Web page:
Published on March 4th, 2021 | by Jenny Traig


“I Didn’t Create Rules”: Courtney Zoffness Talks to Jenny Traig About SPILT MILK

When our first child was born, instead of jewelry—what use was jewelry?—my husband gave me the book Three Seductive Ideas by developmental psychologist Jerome Kagan. It was exactly what I needed: a reminder that childhood is not a fragile window of opportunity, and I would not irreparably damage our kid. I could screw up and things would be fine anyway. I desperately needed this reassurance. Always a high-strung person, having a child introduced me to a whole new set of ties, cords, wires to trip over and tangle into knots. The stakes are so high! It helped to be reminded that the bar, in fact, is low.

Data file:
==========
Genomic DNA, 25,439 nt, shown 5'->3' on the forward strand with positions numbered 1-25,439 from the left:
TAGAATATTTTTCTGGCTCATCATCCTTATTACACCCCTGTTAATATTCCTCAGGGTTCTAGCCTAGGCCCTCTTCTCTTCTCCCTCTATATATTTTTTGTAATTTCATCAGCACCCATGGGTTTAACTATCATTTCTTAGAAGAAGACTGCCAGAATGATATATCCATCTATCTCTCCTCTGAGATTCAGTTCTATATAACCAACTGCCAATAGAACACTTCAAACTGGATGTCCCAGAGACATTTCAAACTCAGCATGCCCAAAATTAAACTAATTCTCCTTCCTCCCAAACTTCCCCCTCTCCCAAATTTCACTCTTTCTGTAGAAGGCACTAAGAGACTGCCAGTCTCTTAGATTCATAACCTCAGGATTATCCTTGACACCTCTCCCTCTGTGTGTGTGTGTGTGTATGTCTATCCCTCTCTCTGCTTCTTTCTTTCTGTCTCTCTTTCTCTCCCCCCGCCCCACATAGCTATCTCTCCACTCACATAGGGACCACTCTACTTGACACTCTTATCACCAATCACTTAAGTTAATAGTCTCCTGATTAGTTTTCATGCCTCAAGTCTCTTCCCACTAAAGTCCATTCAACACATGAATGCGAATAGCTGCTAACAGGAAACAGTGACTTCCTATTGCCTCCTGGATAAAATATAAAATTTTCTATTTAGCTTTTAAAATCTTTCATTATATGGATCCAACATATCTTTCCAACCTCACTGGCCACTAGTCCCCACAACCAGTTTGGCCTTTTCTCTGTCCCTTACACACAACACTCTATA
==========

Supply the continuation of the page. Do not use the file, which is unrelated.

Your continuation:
It also helps to know you’re not the only parent who worries about the whole enterprise, which is one reason I was so taken with Courtney Zoffness’s compulsively readable book of memoirs, Spilt Milk. In a series of thoughtful, provocative essays, she explores the ways anxiety, family history, spirituality, and cultural legacies shape who we are and how we parent. Every issue she raises resonates, troubles, and sometimes, reassures. Yes, the milk will spill. Cry, or don’t; you’ll have company either way. – Jenny Traig

MUTHA: Well, it’s been quite a year, especially for parents of small children. How’s it going?

COURTNEY ZOFFNESS: It’s going okay. It’s certainly been challenging, but we are all healthy.

MUTHA: You, like me, write about your children. How do you approach that? Do you have any rules or policies?